Communities of Grief: Surviving War in the Fiction of Ralph Salisbury
In That the People Might Live, Jace Weaver explains that “[i]n the case of Native Americans . . . grief can never be finally ‘abolished.’ Any Native scholarship or intellectual work must, however, take the ongoing and continual healing of this grief . . . as both a goal and a starting point. It must expand the definition of liberation to include survival. Natives engaged in literary production participate in this healing process” (34). Weaver also notes that “[t]he Cherokee can never forget the Trail of Tears . . . because its importance to heritage and identity are passed down through story from generation to generation. . . . so deeply engrained and psychologically embedded that one can describe it as being ‘in the blood’” (7). Taken together, Weaver’s claims that the experience of Removal is permanently embedded ‘in the blood’ of Cherokee citizens and, simultaneously, that Native literary production is a way of healing such perpetual grief, establish a useful framework for contextualizing Cherokee writer Ralph Salisbury’s short fiction. Salisbury documents the diverse ways in which war damages and isolates both soldiers and civilians—but, by recording and connecting those stories, he uses grief as a common ground upon which to rebuild fragmented communities; and, to borrow Weaver’s words, his stories begin the process of “ongoing and continual healing.”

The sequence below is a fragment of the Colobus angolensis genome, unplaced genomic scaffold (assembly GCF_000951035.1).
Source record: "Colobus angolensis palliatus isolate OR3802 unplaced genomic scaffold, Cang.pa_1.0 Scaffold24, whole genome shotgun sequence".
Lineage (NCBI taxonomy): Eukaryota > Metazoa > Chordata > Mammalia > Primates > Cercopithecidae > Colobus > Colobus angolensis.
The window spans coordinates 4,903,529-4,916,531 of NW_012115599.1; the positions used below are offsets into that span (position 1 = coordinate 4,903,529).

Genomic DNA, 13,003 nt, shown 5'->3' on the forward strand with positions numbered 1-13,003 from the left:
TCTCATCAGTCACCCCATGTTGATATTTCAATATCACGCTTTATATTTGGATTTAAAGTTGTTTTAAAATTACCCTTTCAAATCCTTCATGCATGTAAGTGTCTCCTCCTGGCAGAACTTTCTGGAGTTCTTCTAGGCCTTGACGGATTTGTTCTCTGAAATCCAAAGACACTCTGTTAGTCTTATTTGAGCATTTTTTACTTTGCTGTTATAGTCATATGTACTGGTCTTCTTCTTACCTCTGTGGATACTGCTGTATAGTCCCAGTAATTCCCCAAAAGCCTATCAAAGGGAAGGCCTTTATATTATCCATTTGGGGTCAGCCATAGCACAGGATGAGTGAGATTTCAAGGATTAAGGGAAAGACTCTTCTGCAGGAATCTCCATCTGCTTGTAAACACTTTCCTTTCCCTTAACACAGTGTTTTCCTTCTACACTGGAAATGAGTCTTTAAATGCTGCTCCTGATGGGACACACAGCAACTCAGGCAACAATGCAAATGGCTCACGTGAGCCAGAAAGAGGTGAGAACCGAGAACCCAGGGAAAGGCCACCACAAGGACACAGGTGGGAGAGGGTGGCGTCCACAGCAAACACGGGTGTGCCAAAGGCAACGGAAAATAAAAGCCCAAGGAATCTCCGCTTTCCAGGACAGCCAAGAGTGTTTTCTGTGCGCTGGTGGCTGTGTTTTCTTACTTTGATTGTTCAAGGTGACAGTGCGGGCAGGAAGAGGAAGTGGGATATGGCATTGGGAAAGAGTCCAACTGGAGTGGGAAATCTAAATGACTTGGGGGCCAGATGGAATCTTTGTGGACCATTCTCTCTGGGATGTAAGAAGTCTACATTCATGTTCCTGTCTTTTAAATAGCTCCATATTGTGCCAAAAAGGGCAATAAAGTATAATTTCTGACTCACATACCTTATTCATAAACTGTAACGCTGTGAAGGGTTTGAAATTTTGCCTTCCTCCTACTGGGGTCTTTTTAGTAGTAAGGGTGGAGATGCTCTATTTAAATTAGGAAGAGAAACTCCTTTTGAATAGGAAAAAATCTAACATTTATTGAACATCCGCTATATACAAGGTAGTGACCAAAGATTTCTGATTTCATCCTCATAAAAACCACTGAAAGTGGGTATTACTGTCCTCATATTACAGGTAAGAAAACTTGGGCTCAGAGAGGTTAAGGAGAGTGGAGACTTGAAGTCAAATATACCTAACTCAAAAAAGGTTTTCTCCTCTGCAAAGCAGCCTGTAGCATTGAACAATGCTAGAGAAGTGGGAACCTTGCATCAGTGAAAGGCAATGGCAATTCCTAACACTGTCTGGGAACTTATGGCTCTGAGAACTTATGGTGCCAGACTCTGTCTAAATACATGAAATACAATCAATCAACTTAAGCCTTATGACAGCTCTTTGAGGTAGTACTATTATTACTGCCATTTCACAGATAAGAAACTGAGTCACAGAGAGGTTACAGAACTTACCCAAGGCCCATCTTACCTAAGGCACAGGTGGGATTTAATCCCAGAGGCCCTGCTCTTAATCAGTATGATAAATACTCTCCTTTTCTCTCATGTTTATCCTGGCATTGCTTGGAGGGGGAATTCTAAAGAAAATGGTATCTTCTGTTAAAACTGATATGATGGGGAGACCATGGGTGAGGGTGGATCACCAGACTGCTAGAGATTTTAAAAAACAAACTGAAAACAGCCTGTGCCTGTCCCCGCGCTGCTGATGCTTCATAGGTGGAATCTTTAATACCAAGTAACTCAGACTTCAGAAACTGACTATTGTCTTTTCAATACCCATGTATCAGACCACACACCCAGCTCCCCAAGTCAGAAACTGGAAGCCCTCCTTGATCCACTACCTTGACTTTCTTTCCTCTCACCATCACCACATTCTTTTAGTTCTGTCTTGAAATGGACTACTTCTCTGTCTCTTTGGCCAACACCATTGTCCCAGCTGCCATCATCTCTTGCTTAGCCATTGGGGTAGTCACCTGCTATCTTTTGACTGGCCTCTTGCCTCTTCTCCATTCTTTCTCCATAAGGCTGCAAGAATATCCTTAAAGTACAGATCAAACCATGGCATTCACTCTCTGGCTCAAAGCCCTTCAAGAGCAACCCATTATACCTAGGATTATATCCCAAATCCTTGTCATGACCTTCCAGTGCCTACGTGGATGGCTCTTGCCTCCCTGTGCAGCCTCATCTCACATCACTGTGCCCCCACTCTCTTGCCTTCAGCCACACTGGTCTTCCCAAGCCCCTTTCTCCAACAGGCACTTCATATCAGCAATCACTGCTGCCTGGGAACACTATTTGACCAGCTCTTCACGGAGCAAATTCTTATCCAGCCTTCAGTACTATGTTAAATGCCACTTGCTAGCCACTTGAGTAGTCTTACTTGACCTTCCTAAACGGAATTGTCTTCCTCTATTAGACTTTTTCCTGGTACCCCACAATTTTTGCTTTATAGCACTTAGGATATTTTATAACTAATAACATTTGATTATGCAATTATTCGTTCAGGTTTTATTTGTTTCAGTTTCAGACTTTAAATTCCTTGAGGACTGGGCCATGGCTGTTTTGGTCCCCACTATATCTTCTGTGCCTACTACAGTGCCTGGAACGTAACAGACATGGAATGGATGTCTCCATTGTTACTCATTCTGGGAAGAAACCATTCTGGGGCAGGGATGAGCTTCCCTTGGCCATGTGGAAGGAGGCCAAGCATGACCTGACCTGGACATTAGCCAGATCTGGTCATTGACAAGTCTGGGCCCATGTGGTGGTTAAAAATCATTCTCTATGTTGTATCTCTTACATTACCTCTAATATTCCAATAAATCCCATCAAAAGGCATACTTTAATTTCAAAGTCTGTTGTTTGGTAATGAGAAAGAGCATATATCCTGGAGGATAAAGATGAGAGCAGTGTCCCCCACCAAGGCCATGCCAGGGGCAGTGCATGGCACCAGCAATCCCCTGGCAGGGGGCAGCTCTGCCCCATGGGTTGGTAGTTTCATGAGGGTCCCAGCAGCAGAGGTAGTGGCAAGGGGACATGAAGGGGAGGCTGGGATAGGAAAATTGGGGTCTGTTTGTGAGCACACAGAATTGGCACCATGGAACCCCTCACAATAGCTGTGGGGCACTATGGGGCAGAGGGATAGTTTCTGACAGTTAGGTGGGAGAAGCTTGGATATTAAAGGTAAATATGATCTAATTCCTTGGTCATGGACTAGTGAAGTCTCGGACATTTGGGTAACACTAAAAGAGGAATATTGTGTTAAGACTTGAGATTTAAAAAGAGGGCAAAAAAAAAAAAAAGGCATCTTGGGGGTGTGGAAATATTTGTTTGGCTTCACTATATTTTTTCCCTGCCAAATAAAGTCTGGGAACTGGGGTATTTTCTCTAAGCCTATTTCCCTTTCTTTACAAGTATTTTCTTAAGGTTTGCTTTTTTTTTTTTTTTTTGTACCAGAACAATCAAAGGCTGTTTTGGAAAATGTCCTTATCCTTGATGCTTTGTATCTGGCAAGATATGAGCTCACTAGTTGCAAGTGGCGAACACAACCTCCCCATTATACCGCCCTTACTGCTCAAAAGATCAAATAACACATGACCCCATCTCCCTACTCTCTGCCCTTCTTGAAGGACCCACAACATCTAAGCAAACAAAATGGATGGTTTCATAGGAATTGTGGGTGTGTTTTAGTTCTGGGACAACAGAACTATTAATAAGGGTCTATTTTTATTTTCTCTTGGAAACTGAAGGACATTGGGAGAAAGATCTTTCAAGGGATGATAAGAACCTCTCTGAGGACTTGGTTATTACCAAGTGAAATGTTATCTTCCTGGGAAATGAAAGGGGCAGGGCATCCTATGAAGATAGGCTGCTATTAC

Salisbury’s last collection of stories, The Indian Who Bombed Berlin, wrestles with the continual grief that arises from his relatives’ stories of the Trail of Tears as well as the more immediate anguish of his own experiences fighting in World War II. Like the residual pain of Removal, this grief seems also to have been inherited. The stories define fathers, grandfathers, cousins, uncles, and brothers by the wars that they “survived”—a term that is seriously called into question as we encounter veterans who are missing fingers or eyes, who attack their families and contemplate suicide. At first glance, these stories seem only loosely connected to Cherokee culture and traditions. However, the references to the Trail of Tears and the steady stream of racism that Salisbury’s protagonists endure are only surface-level indicators of the “grief that can never be finally ‘abolished’” (Weaver 7). In fact, the collection is built on a foundation of Cherokee values, particularly the importance of community and storytelling. As a result, the stories construct multiple communities: first, a community of characters who appear and reappear, in slightly varied forms, from one story to the next; second, a community of warriors and veterans whose experiences, shared within and between stories, become the first step in the healing process that takes place through literary production; and third, as part of a larger conversation among writers—such as Leslie Marmon Silko and Jim Northrup—who tell the stories of Native veterans surviving American wars.
Copyright (c) 2020 Miriam Brown Spiers
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